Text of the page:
Saturday, October 17, 2020
Professor Jeremy McClane’s paper, Reconsidering Creditor Governance in a Time of Financial Alchemy, was just published by the Columbia Business Law Review and it’s a doozy. His thesis is that lenders play an important role in corporate governance by imposing a degree of fiscal discipline on firms’ decisionmaking. But when loans are securitized, lenders have fewer incentives to exercise control. By analyzing SEC filings, he finds evidence to suggest that after firms violate financial covenants with lenders, the ones with nonsecuritized loans improve their performance and operate more conservatively, but the ones with securitized loans do not, implying that lenders intervened to force changes in the former category but not the latter.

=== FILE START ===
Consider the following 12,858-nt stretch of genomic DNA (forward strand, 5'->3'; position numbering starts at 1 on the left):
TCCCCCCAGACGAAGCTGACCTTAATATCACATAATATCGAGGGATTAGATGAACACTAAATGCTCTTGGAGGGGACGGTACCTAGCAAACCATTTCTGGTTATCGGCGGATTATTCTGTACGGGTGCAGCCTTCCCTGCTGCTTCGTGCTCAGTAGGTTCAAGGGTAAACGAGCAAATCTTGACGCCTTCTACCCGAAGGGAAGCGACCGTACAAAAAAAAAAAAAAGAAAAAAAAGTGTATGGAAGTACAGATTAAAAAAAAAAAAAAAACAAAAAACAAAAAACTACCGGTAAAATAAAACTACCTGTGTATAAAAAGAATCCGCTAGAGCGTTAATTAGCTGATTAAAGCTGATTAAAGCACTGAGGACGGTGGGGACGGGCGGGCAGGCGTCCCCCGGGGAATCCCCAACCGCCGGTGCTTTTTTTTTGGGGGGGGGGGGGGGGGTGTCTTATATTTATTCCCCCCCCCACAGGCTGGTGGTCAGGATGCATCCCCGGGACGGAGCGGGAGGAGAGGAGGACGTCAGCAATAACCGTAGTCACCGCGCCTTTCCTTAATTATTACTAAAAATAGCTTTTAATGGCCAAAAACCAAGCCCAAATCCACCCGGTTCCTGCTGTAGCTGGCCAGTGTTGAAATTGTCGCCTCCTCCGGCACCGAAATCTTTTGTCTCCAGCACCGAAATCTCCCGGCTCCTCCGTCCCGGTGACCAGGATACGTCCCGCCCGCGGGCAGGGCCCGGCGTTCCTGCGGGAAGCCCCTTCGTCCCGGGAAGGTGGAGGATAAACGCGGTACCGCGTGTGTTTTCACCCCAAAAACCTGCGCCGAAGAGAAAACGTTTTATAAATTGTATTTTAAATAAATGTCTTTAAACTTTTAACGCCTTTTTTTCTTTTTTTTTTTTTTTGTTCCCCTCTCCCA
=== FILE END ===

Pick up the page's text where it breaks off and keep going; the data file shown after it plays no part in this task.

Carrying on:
The upshot: Lenders play an important role in corporate governance, with a view toward curbing the kind of short-term behavior that is often criticized from a stakeholder perspective (i.e., quick payouts that can make the firm more unstable and ultimately harm employees). Securitization has therefore removed an important constraint on predatory behavior.